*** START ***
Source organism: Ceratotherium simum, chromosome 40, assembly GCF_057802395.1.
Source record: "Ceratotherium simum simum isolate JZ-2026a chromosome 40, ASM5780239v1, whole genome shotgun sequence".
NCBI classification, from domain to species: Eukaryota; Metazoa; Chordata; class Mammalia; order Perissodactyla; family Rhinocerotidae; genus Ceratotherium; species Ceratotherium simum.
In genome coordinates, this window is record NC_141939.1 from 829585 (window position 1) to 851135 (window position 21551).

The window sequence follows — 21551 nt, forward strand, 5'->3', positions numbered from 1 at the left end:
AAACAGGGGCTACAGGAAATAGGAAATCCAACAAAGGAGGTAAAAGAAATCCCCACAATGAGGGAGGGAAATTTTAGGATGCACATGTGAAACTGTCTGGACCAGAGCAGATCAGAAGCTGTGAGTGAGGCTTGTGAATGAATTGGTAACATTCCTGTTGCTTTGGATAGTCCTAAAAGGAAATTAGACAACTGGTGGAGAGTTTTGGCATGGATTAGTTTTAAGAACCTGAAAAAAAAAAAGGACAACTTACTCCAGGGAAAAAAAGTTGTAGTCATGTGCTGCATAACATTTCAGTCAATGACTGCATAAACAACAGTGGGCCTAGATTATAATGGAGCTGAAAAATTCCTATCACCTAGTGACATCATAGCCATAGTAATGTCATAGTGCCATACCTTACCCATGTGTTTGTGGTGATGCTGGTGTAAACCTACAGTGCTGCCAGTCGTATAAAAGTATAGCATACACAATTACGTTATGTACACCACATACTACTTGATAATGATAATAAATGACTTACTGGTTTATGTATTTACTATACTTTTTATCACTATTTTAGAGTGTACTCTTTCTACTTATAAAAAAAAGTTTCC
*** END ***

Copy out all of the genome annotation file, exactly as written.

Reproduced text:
Source organism: Ceratotherium simum, chromosome 40, assembly GCF_057802395.1.
Source record: "Ceratotherium simum simum isolate JZ-2026a chromosome 40, ASM5780239v1, whole genome shotgun sequence".
NCBI classification, from domain to species: Eukaryota; Metazoa; Chordata; class Mammalia; order Perissodactyla; family Rhinocerotidae; genus Ceratotherium; species Ceratotherium simum.
In genome coordinates, this window is record NC_141939.1 from 829585 (window position 1) to 851135 (window position 21551).

The window sequence follows — 21551 nt, forward strand, 5'->3', positions numbered from 1 at the left end:
AAACAGGGGCTACAGGAAATAGGAAATCCAACAAAGGAGGTAAAAGAAATCCCCACAATGAGGGAGGGAAATTTTAGGATGCACATGTGAAACTGTCTGGACCAGAGCAGATCAGAAGCTGTGAGTGAGGCTTGTGAATGAATTGGTAACATTCCTGTTGCTTTGGATAGTCCTAAAAGGAAATTAGACAACTGGTGGAGAGTTTTGGCATGGATTAGTTTTAAGAACCTGAAAAAAAAAAAGGACAACTTACTCCAGGGAAAAAAAGTTGTAGTCATGTGCTGCATAACATTTCAGTCAATGACTGCATAAACAACAGTGGGCCTAGATTATAATGGAGCTGAAAAATTCCTATCACCTAGTGACATCATAGCCATAGTAATGTCATAGTGCCATACCTTACCCATGTGTTTGTGGTGATGCTGGTGTAAACCTACAGTGCTGCCAGTCGTATAAAAGTATAGCATACACAATTACGTTATGTACACCACATACTACTTGATAATGATAATAAATGACTTACTGGTTTATGTATTTACTATACTTTTTATCACTATTTTAGAGTGTACTCTTTCTACTTATAAAAAAAAGTTTCC